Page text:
NAACP Sues Employers for Posting Ads Barring Applicants With Criminal Records

Bloomberg BNA-Daily Labor Report—John Herzfeld

Reproduced with permission from Daily Labor Report, 122 DLR A-2, (June 25, 2015). Copyright 2015 by The Bureau of National Affairs, Inc. (800-372-1033) http://www.bna.com/

Employers that use popular job search sites to post listings barring applicants with criminal records violate the New York City Human Rights Law and the state Correction Law, a lawsuit by an arm of the NAACP charged June 25 (NAACP N.Y. State Conference Metro. Council of Branches v. Philips Elecs. N. Am. Corp., N.Y. Sup. Ct., No. 156382/2015, complaint filed 6/25/15).

In a complaint filed in the Supreme Court for New York County, the National Association for the Advancement of Colored People’s New York State Conference Metropolitan Council of Branches seeks certification of a defendant class of more than 100 companies that the plaintiffs say post want ads on Monster Worldwide Inc., Ziprecruiter Inc. and Indeed Inc., specifying that people arrested or convicted aren’t eligible to apply.

The lawsuit names as defendants Philips Electronics North America Corp., NTT Data Inc., Recall Total Information Management Inc. and Advance Tech Pest Control.

Exhibits to the complaint showed posted want ads from the companies ruling out applicants with arrest records, felony convictions or driving while intoxicated or other auto-related offenses.

The number of companies that post such ads with the job search sites, named as John Does in the case, is ‘‘in the hundreds, conservatively,’’ and may number in the thousands, said Ossai Miazad, a lawyer with Outten & Golden LLP in New York.

Outten & Golden is handling the case along with the Lawyers’ Committee for Civil Rights Under Law in Washington and NAACP lawyer James I. Meyerson in New York.

The named plaintiffs ‘‘exemplify the wide range of companies engaged in this illegal practice’’ and include large employers in the technology and information management industry as well as smaller employers, the plaintiffs said.

Plaintiffs Seek Injunction.

The lawsuit seeks joinder of the three job search site companies to require them to produce information necessary to identify the potential members of a defendant class, Miazad said at a New York news conference held on the steps of City Hall.

‘‘They have exclusive control of the listings,’’ she said.

Although the sites aren’t legally liable for the charged discrimination, ‘‘they are responsible for creating a platform for the ads,’’ Miazad said. They are also needed to provide that an injunction in the case would be ‘‘effective and enforced,’’ she said.

Before moving for class certification, the plaintiffs will seek a preliminary injunction barring criminalrecord prohibitions in the ads, which would require the job search sites to take action to cease posting them, she told Bloomberg BNA.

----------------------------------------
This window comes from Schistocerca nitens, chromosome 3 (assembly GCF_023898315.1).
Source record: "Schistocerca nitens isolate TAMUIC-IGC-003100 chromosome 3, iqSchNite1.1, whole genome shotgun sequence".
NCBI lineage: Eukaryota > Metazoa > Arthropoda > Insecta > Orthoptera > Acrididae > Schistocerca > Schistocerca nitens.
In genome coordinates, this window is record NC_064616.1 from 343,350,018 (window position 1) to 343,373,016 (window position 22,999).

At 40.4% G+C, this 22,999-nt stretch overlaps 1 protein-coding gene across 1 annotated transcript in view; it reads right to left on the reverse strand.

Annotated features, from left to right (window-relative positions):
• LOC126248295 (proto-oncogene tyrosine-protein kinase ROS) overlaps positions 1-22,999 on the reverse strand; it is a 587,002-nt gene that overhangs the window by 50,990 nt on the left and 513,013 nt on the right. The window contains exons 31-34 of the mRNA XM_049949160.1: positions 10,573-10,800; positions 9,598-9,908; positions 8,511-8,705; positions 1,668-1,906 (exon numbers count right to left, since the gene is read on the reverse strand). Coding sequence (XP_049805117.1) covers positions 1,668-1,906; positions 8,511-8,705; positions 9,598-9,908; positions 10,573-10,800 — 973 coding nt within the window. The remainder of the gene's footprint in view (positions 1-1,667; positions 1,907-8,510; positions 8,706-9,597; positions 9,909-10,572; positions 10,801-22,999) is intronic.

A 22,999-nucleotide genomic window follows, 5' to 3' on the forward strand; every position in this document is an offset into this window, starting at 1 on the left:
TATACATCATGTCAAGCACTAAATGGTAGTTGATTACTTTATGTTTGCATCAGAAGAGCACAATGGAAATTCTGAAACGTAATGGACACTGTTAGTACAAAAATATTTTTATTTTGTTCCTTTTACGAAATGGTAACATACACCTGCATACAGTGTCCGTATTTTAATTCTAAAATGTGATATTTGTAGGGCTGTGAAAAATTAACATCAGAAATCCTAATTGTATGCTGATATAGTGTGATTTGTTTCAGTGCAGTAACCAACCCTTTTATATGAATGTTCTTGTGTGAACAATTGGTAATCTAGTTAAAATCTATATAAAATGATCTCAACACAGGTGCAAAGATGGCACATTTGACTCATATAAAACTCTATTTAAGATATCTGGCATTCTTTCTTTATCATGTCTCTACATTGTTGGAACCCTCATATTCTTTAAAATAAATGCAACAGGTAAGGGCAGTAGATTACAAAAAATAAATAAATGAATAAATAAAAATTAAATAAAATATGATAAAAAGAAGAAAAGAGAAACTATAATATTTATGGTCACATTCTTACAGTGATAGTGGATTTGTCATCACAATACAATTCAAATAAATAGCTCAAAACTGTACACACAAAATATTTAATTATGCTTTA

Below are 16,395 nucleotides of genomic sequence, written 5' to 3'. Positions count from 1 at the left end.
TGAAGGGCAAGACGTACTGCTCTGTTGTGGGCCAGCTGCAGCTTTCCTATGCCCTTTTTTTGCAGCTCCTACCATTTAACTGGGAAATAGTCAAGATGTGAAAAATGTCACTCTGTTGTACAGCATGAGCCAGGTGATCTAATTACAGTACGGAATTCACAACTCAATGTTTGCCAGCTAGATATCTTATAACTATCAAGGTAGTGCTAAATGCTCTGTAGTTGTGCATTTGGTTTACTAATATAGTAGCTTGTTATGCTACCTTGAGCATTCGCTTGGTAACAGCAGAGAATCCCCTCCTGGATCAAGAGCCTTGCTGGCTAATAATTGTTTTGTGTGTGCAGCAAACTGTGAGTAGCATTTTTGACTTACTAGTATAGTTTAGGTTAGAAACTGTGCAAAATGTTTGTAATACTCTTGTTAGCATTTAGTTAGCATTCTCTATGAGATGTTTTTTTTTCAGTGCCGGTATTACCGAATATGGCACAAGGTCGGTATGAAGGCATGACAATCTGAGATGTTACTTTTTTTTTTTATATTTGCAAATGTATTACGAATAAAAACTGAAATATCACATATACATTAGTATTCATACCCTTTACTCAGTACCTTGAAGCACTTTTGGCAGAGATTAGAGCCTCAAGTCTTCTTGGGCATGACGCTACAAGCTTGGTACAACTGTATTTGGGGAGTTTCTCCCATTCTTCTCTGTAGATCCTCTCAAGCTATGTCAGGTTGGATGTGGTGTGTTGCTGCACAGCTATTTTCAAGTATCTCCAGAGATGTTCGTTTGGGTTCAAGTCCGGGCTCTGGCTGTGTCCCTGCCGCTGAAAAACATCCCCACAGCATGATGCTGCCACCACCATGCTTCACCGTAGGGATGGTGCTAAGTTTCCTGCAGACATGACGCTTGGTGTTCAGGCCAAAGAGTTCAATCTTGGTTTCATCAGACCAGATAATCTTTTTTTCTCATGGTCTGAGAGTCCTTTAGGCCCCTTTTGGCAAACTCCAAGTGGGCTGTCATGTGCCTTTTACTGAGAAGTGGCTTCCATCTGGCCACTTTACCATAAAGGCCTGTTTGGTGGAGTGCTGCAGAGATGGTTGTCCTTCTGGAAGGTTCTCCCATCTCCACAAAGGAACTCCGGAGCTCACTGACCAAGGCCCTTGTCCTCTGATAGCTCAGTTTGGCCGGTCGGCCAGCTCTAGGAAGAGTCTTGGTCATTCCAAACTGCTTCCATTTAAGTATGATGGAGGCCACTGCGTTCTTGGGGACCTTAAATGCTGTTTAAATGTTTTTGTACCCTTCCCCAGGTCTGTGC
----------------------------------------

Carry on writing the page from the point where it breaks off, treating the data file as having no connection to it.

Miazad called the lawsuit ‘‘the first of its kind’’ for seeking to block the want ads and certify a defendant class of employers violating the legal prohibition.

Under the city Human Rights Law (NYC Admin. Code § 8-101) and Section 23-A of the New York Correction Law, blanket bans on hiring because of a felony conviction are illegal and violate ‘‘clearly articulated’’ city policy, the complaint says.

Racial Component Seen.

People of color in New York have felony convictions disproportionate to their numbers in the overall population, ‘‘and the racial statistics of persons presently in the criminal justice system indicate that this pattern will continue in the immediate future,’’ the lawsuit says.

Although blacks make up only 16 percent of the state’s population, they accounted for some 53 percent of its incarcerated population in 2013, the plaintiffs said. Nearly half of the state’s inmates are from New York City, they said. ‘

‘We are fortunate to live in a state that has banned discriminatory ‘ex-offenders need not apply’ postings, but we are gravely concerned that so many employers, with the help of sites like Monster, Indeed, and ZipRecruiter, repeatedly violate this law,’’ Ken D. Cohen, director of the NAACP NY Metropolitan Council, said in a statement.

‘‘This lawsuit will force them to cease this illegal behavior to the benefit of our communities, our economy, and society as a whole.’’

In prepared remarks, Miazad said: ‘‘The public policy of New York state and city is to encourage the employment of those previously convicted of criminal offenses.’’ City and state law, she said, ‘‘plainly prohibit blanket bans on ex-offender applicants without considering other factors.’’

In another statement, Ray P. McClain, director of the Lawyers’ Committee’s Employment Discrimination Project, said that, in the U.S, ‘‘up to 30 percent of African-American men of working age have felony convictions, so barriers that exclude these men from getting jobs contribute substantially to the disproportionately high unemployment rates for workers of color.’’

A spokeswoman for Recall, in an e-mailed statement, said the company ‘‘is committed to fair and equitable recruitment and employment practices.’’ Officials are ‘‘reviewing the details related to the case’’ and will respond to authorities accordingly, she said.

Representatives of Philips and Indeed declined to comment on a case in litigation. Other companies named in the complaint didn’t respond to requests for comment.